One thousand teens nationwide were surveyed. Grocholski didn’t have exact numbers for Arizona.
“While it’s encouraging to see teens today are giving a great deal of thought to their career aspirations, it’s surprising to learn that there are still significant gaps between boys’ and girls’ interest in careers choice,” said Katherine Cecala, president of Junior Achievement of Arizona. “We hoped to learn that girls, for example, would be more attracted to STEM careers beyond medicine – related to science, engineering, computers and math – since there is virtually unlimited opportunity for talented and qualified professionals in these fields.”
STEM jobs in Mohave County
The Mohave County Public Works Department – Engineering and Surveying Division relies heavily on STEM skills.
There are approximately 14 authorized and filled positions in this division: two surveyors, five surveying support staff to include technicians, two engineers, and five staff engineering technicians – all filled by men.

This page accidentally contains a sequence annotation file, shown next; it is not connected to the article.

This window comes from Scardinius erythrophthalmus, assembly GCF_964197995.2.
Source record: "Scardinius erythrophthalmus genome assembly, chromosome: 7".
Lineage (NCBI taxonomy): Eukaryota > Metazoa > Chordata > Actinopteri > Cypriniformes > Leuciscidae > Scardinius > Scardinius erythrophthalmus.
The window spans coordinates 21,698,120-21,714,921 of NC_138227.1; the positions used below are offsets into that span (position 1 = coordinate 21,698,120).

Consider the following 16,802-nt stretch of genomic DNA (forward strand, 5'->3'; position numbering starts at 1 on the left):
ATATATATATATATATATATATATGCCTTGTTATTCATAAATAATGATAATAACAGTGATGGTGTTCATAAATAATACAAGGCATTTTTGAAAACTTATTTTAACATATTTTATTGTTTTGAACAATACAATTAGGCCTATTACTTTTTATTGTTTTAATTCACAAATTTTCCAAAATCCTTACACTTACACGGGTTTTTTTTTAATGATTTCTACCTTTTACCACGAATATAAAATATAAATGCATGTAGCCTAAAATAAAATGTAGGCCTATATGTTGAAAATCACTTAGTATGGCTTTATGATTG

That doesn’t mean women aren’t welcome.
“We currently do not have women engineers on staff. We’ve had female staff civil engineers in the past,” said Steve Latoski, director of Mohave County Public Works. “We make every attempt to attract the best and brightest engineers and technical staff.”
Below are starting monthly salaries of selected county engineer and surveyor positions:
A registered surveyor starts off at $3,546; the county surveyor at $4,751.
An engineering technician starts off at $3,064 and unregistered civil engineer at $4,309.
Those salaries don’t include benefits such as health coverage and paid time off.
That’s where all those high school algebra, geometry and trigonometry classes pay off.
“I’ve certainly seen female applications,” Latoski said. “It’s an outstanding profession. The field of civil engineering is focused on improvement and maintenance of infrastructure that serves public welfare. It’s a rewarding career that is quite dynamic.”
LaPier’s Hail Mary has paid off. She’s gone from sitting at a desk charting Microsoft Excel statistics and filing paperwork to spending her day mostly outside.
“It’s the first time in my life I’m happy to go to work,” she said. “I get up and actually enjoy going.”